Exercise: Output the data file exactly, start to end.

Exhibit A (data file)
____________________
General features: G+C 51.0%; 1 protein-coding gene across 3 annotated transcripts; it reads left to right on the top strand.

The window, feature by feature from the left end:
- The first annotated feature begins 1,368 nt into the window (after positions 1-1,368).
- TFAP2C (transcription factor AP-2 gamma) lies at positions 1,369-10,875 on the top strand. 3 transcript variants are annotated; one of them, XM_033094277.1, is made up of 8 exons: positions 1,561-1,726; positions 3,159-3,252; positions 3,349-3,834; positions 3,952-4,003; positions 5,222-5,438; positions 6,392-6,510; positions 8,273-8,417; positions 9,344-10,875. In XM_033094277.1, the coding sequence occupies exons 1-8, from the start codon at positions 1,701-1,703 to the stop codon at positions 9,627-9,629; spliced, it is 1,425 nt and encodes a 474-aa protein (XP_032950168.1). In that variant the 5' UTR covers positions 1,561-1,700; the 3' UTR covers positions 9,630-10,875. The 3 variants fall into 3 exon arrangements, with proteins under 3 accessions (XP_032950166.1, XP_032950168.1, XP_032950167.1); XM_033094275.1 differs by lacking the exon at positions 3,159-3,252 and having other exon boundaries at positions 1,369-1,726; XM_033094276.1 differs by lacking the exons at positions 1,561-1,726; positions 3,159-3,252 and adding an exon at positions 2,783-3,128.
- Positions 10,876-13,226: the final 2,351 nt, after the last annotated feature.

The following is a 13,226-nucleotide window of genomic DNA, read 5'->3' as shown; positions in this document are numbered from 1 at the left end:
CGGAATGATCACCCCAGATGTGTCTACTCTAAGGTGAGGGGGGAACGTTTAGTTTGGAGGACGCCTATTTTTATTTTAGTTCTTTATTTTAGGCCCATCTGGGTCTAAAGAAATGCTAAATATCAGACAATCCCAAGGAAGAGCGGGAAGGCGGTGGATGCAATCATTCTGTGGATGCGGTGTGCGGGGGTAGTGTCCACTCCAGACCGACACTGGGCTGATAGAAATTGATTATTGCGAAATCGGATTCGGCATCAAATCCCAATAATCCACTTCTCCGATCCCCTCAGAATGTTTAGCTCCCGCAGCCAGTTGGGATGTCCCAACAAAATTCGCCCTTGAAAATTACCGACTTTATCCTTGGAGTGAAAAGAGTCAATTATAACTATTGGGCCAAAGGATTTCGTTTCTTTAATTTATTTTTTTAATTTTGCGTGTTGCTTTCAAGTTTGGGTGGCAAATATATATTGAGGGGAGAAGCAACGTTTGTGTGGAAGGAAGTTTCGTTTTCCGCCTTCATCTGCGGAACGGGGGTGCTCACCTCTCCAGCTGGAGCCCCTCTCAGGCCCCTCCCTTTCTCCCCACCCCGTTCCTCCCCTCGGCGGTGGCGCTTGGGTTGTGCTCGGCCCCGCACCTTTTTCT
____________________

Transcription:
General features: G+C 51.0%; 1 protein-coding gene across 3 annotated transcripts; it reads left to right on the top strand.

The window, feature by feature from the left end:
- The first annotated feature begins 1,368 nt into the window (after positions 1-1,368).
- TFAP2C (transcription factor AP-2 gamma) lies at positions 1,369-10,875 on the top strand. 3 transcript variants are annotated; one of them, XM_033094277.1, is made up of 8 exons: positions 1,561-1,726; positions 3,159-3,252; positions 3,349-3,834; positions 3,952-4,003; positions 5,222-5,438; positions 6,392-6,510; positions 8,273-8,417; positions 9,344-10,875. In XM_033094277.1, the coding sequence occupies exons 1-8, from the start codon at positions 1,701-1,703 to the stop codon at positions 9,627-9,629; spliced, it is 1,425 nt and encodes a 474-aa protein (XP_032950168.1). In that variant the 5' UTR covers positions 1,561-1,700; the 3' UTR covers positions 9,630-10,875. The 3 variants fall into 3 exon arrangements, with proteins under 3 accessions (XP_032950166.1, XP_032950168.1, XP_032950167.1); XM_033094275.1 differs by lacking the exon at positions 3,159-3,252 and having other exon boundaries at positions 1,369-1,726; XM_033094276.1 differs by lacking the exons at positions 1,561-1,726; positions 3,159-3,252 and adding an exon at positions 2,783-3,128.
- Positions 10,876-13,226: the final 2,351 nt, after the last annotated feature.

The following is a 13,226-nucleotide window of genomic DNA, read 5'->3' as shown; positions in this document are numbered from 1 at the left end:
CGGAATGATCACCCCAGATGTGTCTACTCTAAGGTGAGGGGGGAACGTTTAGTTTGGAGGACGCCTATTTTTATTTTAGTTCTTTATTTTAGGCCCATCTGGGTCTAAAGAAATGCTAAATATCAGACAATCCCAAGGAAGAGCGGGAAGGCGGTGGATGCAATCATTCTGTGGATGCGGTGTGCGGGGGTAGTGTCCACTCCAGACCGACACTGGGCTGATAGAAATTGATTATTGCGAAATCGGATTCGGCATCAAATCCCAATAATCCACTTCTCCGATCCCCTCAGAATGTTTAGCTCCCGCAGCCAGTTGGGATGTCCCAACAAAATTCGCCCTTGAAAATTACCGACTTTATCCTTGGAGTGAAAAGAGTCAATTATAACTATTGGGCCAAAGGATTTCGTTTCTTTAATTTATTTTTTTAATTTTGCGTGTTGCTTTCAAGTTTGGGTGGCAAATATATATTGAGGGGAGAAGCAACGTTTGTGTGGAAGGAAGTTTCGTTTTCCGCCTTCATCTGCGGAACGGGGGTGCTCACCTCTCCAGCTGGAGCCCCTCTCAGGCCCCTCCCTTTCTCCCCACCCCGTTCCTCCCCTCGGCGGTGGCGCTTGGGTTGTGCTCGGCCCCGCACCTTTTTCT